I’ve put away as much Tongan lunch as I can handle when everyone around me suddenly gets up and walks over to a boat, and I scramble up to follow. As we wait to board, a young Tongan man turns from his group of friends to chat with me. The first few questions in any conversation with a Tongan seem to be, in this order: Your name, age, where you are from, whether you are traveling alone, and whether you are married. So we cover the essentials, then keep chatting. He offers to carry my pack onto the ferry for me, and I accept. I am normally an I’ll-carry-it-myself kind of gal, but with my backpack on my back, my day pack on my front, a big water bottle in one hand and a liquidy bag of cassava threatening to ooze coconut milk in the other, I feel like the Cat in the Hat and am grateful for the help. Once on the ferry, we make our way through the stuffy interior out to the bow where Joseph says it is best to sit. Better yet, once the boat leaves, he gives me a hand to scramble up to the most prime real estate, on top of the bridge, out in the fresh air and mostly out of reach of the waves. This feels like it shouldn’t be allowed – there are no seats or railings, we’re really just sitting on the roof of the bridge – but clearly no one cares. I love how unregulated Tonga is. By the end of the ride, Joseph, who is from ‘Eua, has invited me to visit him in his town. Have I mentioned how amazingly nice and friendly Tongans are?!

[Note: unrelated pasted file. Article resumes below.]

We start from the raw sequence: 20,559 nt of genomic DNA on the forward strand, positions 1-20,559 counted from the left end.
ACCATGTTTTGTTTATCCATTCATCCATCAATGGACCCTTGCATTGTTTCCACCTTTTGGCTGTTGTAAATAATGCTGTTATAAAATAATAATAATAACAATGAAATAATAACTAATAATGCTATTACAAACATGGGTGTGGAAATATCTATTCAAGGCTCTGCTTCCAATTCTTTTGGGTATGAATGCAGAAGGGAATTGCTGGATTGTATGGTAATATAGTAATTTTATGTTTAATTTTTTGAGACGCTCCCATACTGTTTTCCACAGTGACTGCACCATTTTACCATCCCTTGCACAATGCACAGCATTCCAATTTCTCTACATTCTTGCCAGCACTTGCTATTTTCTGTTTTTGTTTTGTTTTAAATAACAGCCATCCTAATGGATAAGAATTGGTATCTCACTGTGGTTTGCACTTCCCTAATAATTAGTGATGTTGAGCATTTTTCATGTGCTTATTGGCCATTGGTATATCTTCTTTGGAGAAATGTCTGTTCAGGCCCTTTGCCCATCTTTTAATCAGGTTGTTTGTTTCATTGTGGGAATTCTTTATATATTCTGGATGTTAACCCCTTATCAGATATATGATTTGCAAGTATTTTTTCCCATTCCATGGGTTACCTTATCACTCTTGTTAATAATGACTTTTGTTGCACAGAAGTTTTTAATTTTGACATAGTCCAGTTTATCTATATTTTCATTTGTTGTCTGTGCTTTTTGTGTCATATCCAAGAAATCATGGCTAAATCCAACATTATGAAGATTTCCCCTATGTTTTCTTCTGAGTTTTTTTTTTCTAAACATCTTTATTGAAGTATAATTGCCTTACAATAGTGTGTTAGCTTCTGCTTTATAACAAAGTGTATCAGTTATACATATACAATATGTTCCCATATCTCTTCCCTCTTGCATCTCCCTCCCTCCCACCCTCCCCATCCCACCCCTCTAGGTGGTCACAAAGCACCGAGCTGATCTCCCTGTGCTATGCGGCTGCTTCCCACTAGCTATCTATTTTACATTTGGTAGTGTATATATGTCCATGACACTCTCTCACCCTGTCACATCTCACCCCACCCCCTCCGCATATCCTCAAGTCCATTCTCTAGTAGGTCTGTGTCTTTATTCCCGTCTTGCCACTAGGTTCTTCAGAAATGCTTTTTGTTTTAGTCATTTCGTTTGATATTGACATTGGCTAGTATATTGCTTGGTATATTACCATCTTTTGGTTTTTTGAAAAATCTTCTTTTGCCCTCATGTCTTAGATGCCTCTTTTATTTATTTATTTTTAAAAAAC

I spend my first night on ‘Eua at a lodge called Hideaway, which offers cabins and a camping option. Since I of course love my tent, I go for the camping. They have a lovely little grove of trees to set up tents, right near a walkway down to a picture-perfect platform overlooking the ocean.